John Messinger, who came with Cadwell to Illinois, lived a short time within Madison County, then moved to St. Clair County. He first lived in Ridge Prairie, between Troy and Collinsville. He assisted in forming the first constitution of Illinois, and was Speaker of the House of Representatives in the first General Assembly. He died in 1846.
Rattan’s Prairie was named after Thomas Rattan who settled there in 1804. He came to Illinois from Ohio. Toliver Wright settled near the mouth of Wood River in 1806. He was a Captain in the ranging service during the War of 1812-14, and while in command of a company, he was shot by an Indian. He was carried back to Wood River Fort, and died in six weeks. Abel Moore made his home in the Wood River settlement in 1808. He died in 1846 at the age of sixty-three. The death of his wife occurred one day previous. Two of his children were killed in the Wood River massacre. George and William Moore, brothers of Abel Moore, left Kentucky at the same time, 1808, but went to the Boone’s Lick country in Missouri, from which, in 1809, they came to Madison County. The Reagan family, some of the members of which were victims of the Wood River massacre, came to the Wood River settlement about the same time as the Moores.
Thomas Kirkpatrick made pioneer improvements on the site of Edwardsville. James Kirkpatrick, Frank Kirkpatrick, William Gillham, Charles Gillham, Thomas Good, George Barnsback, George Kinder, John Robinson, Frank Roach, James Holliday, Bryant Mooney, Josias Randle, Thomas Randle, Jesse Bell, and Josias Wright made early settlements.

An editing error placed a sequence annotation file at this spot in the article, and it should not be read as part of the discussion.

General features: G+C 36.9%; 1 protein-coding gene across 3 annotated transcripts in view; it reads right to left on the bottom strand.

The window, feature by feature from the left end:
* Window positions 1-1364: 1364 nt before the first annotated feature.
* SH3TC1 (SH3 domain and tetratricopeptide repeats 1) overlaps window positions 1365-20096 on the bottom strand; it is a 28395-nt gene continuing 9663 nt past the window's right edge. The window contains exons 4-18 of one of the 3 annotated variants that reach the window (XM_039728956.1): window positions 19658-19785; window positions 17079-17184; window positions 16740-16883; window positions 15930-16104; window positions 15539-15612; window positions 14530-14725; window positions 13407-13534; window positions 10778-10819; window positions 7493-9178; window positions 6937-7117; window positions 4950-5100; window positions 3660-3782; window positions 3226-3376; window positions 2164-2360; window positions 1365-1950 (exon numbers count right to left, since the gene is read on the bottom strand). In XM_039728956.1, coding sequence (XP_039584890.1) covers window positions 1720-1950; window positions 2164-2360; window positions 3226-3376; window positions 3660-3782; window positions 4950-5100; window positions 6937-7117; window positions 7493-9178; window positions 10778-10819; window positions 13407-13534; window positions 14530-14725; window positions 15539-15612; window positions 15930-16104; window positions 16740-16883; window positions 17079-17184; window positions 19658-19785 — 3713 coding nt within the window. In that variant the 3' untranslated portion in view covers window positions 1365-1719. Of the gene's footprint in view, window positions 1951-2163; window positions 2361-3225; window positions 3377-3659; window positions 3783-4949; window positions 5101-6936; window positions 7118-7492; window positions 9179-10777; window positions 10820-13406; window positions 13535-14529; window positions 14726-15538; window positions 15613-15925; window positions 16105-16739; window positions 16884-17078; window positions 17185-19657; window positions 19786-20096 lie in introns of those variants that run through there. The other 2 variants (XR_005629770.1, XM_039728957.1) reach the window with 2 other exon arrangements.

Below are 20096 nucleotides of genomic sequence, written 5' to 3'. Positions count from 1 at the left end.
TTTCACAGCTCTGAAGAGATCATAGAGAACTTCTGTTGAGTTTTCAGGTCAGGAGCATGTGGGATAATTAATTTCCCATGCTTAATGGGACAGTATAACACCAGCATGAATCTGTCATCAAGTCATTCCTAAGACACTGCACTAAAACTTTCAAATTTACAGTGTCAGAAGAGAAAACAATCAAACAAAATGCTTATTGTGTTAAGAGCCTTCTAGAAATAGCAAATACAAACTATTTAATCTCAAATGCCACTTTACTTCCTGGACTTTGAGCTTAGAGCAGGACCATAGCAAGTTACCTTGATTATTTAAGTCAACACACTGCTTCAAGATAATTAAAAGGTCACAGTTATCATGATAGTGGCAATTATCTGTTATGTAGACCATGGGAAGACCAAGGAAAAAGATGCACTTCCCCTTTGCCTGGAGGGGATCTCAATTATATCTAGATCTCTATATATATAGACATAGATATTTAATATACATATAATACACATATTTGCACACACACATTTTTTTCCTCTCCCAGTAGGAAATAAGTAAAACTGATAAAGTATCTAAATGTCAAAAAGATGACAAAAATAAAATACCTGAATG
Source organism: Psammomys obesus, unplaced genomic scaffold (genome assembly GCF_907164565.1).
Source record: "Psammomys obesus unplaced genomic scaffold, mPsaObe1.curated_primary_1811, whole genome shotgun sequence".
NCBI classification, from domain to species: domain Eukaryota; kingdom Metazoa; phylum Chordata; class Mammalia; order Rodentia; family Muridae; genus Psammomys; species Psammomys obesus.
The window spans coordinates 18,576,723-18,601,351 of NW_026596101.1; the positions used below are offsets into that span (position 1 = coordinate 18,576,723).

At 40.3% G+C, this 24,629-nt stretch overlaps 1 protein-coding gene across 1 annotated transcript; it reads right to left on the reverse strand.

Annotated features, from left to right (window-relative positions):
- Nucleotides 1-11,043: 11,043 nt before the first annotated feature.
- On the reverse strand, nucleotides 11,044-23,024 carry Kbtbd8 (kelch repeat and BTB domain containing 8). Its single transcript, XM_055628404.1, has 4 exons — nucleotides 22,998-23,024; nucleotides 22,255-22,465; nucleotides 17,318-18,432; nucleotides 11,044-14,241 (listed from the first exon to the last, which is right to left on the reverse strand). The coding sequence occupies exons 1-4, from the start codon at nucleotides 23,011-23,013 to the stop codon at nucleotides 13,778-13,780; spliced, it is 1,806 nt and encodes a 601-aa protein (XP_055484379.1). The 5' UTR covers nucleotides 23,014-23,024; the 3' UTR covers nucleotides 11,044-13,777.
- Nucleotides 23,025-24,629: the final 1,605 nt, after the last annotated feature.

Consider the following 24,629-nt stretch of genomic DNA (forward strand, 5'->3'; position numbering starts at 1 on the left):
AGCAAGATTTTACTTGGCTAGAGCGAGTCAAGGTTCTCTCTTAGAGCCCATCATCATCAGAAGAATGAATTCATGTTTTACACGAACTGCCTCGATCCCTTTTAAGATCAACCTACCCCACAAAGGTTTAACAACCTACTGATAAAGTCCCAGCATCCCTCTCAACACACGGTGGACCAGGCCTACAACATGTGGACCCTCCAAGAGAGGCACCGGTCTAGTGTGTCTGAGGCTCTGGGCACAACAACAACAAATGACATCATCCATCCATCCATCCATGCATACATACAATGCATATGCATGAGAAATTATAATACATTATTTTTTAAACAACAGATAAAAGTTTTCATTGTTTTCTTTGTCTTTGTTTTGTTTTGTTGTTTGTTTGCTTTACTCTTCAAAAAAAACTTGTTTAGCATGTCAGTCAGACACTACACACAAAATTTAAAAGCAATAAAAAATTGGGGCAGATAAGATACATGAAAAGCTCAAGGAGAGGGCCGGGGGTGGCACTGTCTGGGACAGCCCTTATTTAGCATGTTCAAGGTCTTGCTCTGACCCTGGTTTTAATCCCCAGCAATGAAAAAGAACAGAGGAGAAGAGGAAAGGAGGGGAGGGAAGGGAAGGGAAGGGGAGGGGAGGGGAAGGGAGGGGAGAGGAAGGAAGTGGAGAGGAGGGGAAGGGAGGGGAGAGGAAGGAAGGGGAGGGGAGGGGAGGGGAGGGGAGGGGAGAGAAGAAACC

Southwest of Edwardsville, at the foot of the bluff, Ambrose and David Nix were early settlers, and above them lived Jacob Varner. Joseph Bartlett and the families of Lockhart and Taylor settled in Pin Oak Township in 1809. During the war of 1812-14, Bartlett built a block house. He was the first treasurer of Madison County. James Kirkpatrick’s fort was a couple of miles southwest of Edwardsville, and southeast was Frank Kirkpatrick’s fort. There was also the Beck block house, and the Lofton’s and Hayes block houses. The Wood River Fort was another fort about one mile south of the old town of Milton. These forts and block houses were used as protection from Indians.